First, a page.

Pediatric Primer

Valentijn

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One of the better descriptions of the symptoms I've seen:
Pediatric myalgic encephalomyelitis/chronic fatigue syndrome (ME/CFS) is a complex disease characterized by overwhelming fatigue and a substantial loss of physical and cognitive function. The etiology is uncertain and there is no curative treatment. The cardinal feature is a sensation of feeling ill (malaise) and worsening of symptoms following minimal physical or mental exertion. This post-exertional worsening can persist for hours, days, or weeks, and is not relieved by rest or sleep. Other symptoms include unrefreshing or disturbed sleep, cognitive impairment, and a multitude of immune, neurological, and autonomic symptoms. Orthostatic intolerance (OI) is a common co-morbid condition.
And a polite "bugger off" to the psychobabblers:
Significant pathophysiological changes found in ME/CFS show that it is an organic/physical illness. Secondary psychological symptoms can be present in some patients as occurs in many other chronic illnesses, but psychological factors have not been shown to be the cause.
A good description of the severity of ME/CFS:
Mildly affected young people might be able to attend school full-time or part-time, but they might have to limit sport and after-school activities and have frequent school absences. ME/CFS has been found to be the most common cause of long-term absence from school (9, 1316). More severely affected young people can be wheelchair dependent, housebound, or bedbound. The more impaired might even have difficulty participating in home tutoring sessions. In young persons with ME/CFS, overall self-reported quality of life is often lower than in other illnesses such as diabetes, epilepsy, and cystic fibrosis (17, 18).
Recovery/remission data does look much better than it is for adults:
In a follow-up study of nearly 700 young people the average duration of illness of those who report having “recovered” was 4–5 years with a range from 1 to 15 years. By 5 years, 60% reported recovery, and by 12 years, 88% reported recovery. Of those who reported recovery, about one-third admitted to modifying their activities to remain feeling well (19). Several other studies found that although many patients improved, 20–48% showed no improvement or actually had worse fatigue and physical impairment at follow-up times ranging from 2 to 13 years (2022). Even among those who report having completely recovered, many describe persistent symptoms that are not reported by healthy individuals (20).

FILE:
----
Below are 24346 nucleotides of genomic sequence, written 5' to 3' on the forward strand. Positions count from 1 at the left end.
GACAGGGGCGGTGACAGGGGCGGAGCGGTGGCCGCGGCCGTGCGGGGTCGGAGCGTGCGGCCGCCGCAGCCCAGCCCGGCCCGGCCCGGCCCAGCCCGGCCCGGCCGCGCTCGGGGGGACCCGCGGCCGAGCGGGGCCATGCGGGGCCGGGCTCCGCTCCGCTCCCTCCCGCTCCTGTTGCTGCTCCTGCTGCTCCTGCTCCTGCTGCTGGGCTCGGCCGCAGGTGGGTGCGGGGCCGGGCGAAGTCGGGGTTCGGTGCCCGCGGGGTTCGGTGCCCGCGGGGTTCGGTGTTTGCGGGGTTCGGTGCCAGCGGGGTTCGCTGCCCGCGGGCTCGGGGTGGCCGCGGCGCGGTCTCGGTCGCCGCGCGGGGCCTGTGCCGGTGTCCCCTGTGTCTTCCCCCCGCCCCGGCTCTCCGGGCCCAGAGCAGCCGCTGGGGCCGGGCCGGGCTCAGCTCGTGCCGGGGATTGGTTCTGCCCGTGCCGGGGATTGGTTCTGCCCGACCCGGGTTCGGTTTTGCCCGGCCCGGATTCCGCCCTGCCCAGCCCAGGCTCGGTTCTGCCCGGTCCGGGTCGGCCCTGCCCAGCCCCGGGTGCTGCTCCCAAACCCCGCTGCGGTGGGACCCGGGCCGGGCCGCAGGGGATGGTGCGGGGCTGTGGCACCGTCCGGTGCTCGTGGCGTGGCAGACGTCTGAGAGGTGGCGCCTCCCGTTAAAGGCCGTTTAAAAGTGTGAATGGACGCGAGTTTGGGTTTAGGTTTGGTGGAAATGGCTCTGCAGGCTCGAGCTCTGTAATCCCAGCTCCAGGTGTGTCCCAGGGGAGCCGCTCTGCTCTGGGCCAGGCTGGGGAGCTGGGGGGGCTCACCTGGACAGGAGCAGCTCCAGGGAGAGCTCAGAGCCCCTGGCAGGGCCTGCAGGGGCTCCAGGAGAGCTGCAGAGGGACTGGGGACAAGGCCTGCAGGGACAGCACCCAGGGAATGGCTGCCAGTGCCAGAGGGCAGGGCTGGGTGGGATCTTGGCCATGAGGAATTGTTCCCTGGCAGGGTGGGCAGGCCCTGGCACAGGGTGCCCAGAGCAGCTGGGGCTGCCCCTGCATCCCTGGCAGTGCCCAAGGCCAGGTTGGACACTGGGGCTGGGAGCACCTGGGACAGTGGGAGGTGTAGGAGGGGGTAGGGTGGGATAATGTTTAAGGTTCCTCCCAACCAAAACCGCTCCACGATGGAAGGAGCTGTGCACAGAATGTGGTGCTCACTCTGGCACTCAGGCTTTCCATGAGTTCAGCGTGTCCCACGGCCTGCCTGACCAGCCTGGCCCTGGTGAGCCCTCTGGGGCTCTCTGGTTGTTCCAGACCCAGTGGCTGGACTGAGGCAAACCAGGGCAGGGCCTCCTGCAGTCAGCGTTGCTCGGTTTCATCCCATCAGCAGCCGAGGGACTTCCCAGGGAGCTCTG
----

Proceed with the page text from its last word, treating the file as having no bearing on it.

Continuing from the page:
Valentijn

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A very strong endorsement of pacing:
Establishing a diagnosis frequently provides the patient and parents much relief. Early diagnosis of ME/CFS can lessen the impact of the illness through timely support and intervention. The unequivocal advice for careful avoidance of overexertion can help to both avoid deterioration and facilitate improvement.
And the opposite of the rationing of medical care we've seen in some quackier documents:
The chronicity of ME/CFS signifies the need for continuing management and periodic re-evaluation. Regular monitoring can support the young patient and uncover a change of symptoms, or the emergence of a new illness. Young patients can do well when treated in a primary care setting, but given the complexity of this illness, appropriate referral to other health practitioners (preferably those familiar with ME/CFS) is often needed.
Some interesting data regarding family prevalence rates:
Studies have shown that in approximately 20% of patients, ME/CFS affects more than one family member and in 90% of them, the affected relatives were genetically related (29). The prevalence of ME/CFS was found to be 5.1% in the offspring of mothers with ME/CFS (29). Another study showed an excess relative risk for developing ME/CFS in first (2.7), second (2.3), and third (1.9) degree relatives (30). Twin studies have shown that the concordance rate for a ME/CFS-like illness was 55% in monozygotic twins and 19% in dizygotic twins (31).
They're very dismissive of Fukuda, with more enthusiasm for CCC: